Elsewhere in the affidavit, he explained that fire lanes are not just about accessing a site, but also determine where firefighting equipment can be set up and firefighters can be deployed.
“Without sufficient space within the fire lane for these purposes, in the case of a hydrocarbon release and/or fire event, firefighting personnel may be placed in closer proximity to flammable hydrocarbons, increasing risk of harm or loss of life,” he wrote.
“As a fire chief with extensive experience in the context of planning hydrocarbon storage facility firefighting response procedures and pre-plan development, it is my view that there are multiple potential tank fire scenarios within the terminals that would be unextinguishable due to lack of safe firefighting positions.
“With these existing risks in mind, it is very concerning to me that Trans Mountain would be seeking confirmation of fire lane access plans on the basis of a lower standard than the mandatory minimum contained in Burnaby’s Fire Services Bylaw,” he wrote.
In documents filed with the regulator, Trans Mountain said Burnaby is being “unreasonable” by not issuing its building permits.
The Crown corporation said it has “sought to satisfy” Burnaby by providing a fire truck access plan and amending it “repeatedly,” but “some of Burnaby’s requests cannot be implemented at the (Westridge Marine Terminal) and Burnaby Terminal due to site constraints, including grading and pipe location.”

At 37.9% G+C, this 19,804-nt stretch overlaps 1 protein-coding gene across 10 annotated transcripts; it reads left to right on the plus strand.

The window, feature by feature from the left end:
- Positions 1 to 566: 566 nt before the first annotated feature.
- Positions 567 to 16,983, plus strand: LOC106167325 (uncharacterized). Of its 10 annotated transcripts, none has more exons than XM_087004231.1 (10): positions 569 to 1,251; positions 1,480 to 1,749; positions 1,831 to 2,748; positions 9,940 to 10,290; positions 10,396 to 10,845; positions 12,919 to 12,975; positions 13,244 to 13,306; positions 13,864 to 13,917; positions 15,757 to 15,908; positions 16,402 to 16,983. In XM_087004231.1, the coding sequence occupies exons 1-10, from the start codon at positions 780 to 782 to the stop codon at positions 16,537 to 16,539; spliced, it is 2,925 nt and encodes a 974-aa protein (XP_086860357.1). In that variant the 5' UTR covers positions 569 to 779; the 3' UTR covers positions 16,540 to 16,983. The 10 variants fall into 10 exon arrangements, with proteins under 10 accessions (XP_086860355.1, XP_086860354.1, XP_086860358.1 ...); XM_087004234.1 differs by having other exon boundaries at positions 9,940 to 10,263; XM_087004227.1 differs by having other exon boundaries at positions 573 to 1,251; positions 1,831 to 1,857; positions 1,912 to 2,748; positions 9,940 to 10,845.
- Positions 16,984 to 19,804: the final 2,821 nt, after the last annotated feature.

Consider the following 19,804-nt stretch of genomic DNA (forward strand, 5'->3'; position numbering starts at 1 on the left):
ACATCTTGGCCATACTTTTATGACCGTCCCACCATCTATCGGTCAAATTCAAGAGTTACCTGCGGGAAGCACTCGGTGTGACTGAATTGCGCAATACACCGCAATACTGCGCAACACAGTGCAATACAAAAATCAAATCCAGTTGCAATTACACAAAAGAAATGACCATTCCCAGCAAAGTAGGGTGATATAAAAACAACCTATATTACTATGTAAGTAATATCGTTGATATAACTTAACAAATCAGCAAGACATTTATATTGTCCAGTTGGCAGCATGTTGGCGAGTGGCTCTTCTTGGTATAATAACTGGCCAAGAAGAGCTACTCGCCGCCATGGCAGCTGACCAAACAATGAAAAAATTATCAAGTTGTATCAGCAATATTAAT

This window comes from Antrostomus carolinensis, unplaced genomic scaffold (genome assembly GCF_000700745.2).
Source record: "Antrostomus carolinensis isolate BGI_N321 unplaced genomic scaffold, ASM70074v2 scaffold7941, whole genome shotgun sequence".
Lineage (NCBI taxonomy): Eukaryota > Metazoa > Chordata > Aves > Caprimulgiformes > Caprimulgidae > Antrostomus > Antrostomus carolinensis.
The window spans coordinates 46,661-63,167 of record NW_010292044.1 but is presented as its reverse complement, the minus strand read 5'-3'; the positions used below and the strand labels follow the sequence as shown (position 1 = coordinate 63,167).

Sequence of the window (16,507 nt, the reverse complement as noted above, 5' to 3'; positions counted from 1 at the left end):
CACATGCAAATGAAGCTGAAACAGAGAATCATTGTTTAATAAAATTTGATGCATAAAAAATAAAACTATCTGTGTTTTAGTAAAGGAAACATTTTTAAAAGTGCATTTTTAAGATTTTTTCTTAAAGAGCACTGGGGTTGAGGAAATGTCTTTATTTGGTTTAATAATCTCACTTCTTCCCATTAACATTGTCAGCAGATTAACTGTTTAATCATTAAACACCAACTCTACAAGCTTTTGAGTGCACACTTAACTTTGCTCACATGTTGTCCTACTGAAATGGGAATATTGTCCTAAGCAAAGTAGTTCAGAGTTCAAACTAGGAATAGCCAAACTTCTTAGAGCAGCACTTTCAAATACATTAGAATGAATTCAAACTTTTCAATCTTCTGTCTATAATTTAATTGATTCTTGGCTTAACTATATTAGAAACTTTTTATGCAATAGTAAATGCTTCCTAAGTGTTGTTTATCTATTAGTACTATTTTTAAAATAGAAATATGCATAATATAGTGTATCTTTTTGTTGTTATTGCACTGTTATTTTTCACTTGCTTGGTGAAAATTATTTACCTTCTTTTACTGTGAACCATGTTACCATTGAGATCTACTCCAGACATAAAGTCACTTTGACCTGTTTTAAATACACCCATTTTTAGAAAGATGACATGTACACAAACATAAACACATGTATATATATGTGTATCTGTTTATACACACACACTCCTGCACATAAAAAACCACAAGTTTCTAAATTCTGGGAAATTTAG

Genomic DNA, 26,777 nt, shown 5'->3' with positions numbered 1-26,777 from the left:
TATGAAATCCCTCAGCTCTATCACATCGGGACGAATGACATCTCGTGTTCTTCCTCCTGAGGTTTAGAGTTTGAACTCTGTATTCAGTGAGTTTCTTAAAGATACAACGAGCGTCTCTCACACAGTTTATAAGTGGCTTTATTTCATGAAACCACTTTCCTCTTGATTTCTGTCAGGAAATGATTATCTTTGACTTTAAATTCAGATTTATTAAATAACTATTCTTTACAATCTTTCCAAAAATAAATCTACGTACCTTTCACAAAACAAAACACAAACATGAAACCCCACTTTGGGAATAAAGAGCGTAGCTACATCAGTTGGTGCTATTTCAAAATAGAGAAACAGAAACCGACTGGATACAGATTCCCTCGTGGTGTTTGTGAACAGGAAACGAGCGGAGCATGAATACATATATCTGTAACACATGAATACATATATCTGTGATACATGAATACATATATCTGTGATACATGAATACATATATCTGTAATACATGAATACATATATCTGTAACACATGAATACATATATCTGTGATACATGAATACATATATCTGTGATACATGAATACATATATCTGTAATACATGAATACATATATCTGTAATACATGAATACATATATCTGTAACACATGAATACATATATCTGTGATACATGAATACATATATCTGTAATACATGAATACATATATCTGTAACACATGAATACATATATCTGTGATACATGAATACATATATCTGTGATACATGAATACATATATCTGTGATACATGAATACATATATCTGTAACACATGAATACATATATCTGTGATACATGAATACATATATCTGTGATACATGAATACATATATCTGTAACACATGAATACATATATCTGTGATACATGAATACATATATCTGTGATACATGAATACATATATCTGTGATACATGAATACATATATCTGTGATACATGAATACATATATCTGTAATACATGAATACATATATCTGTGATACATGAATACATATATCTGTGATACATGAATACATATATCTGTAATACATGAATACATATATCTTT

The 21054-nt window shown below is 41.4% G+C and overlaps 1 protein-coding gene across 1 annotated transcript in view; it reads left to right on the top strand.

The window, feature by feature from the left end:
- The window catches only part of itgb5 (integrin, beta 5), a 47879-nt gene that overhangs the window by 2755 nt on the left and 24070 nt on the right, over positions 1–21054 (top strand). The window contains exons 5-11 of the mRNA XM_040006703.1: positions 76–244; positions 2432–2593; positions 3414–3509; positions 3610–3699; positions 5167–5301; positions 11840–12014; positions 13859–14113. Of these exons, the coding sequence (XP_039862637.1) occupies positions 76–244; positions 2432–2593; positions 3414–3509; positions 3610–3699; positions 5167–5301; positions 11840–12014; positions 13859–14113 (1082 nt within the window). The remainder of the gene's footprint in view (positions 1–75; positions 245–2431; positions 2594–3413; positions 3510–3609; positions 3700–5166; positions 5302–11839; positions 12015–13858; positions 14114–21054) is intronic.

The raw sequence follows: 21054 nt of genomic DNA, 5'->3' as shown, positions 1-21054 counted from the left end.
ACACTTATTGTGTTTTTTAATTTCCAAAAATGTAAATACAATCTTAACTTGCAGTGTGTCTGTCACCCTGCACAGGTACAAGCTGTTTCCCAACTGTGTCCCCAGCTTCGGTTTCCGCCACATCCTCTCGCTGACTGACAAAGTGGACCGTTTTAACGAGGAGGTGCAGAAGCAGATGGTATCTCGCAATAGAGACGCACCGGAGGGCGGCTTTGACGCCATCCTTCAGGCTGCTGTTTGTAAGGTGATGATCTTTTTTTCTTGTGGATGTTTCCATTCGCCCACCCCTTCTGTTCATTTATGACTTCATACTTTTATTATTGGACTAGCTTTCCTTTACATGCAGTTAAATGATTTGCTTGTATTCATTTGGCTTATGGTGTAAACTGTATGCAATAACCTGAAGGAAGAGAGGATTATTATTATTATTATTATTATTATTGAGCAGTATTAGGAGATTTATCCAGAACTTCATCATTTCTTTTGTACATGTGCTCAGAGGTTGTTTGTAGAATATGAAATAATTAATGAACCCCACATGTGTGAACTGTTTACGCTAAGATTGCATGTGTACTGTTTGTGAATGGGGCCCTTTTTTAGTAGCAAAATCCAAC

Trans Mountain told Canada’s National Observer it has fire safety plans, including early fire detection and fire suppression systems and training exercises, but did not answer questions related to fire lanes or how the delayed permitting is affecting its construction schedule.
In its application to the regulator, Trans Mountain stressed that the urgency of its request was related to the construction schedule, which is long-delayed and pushing the cost of the project ever higher.
“Further permitting delays for the terminal work will imperil the project construction schedule,” Trans Mountain’s application reads, adding that if it isn’t given relief by January 17, it will not be able to finish the project by its planned in-service date of December 2022.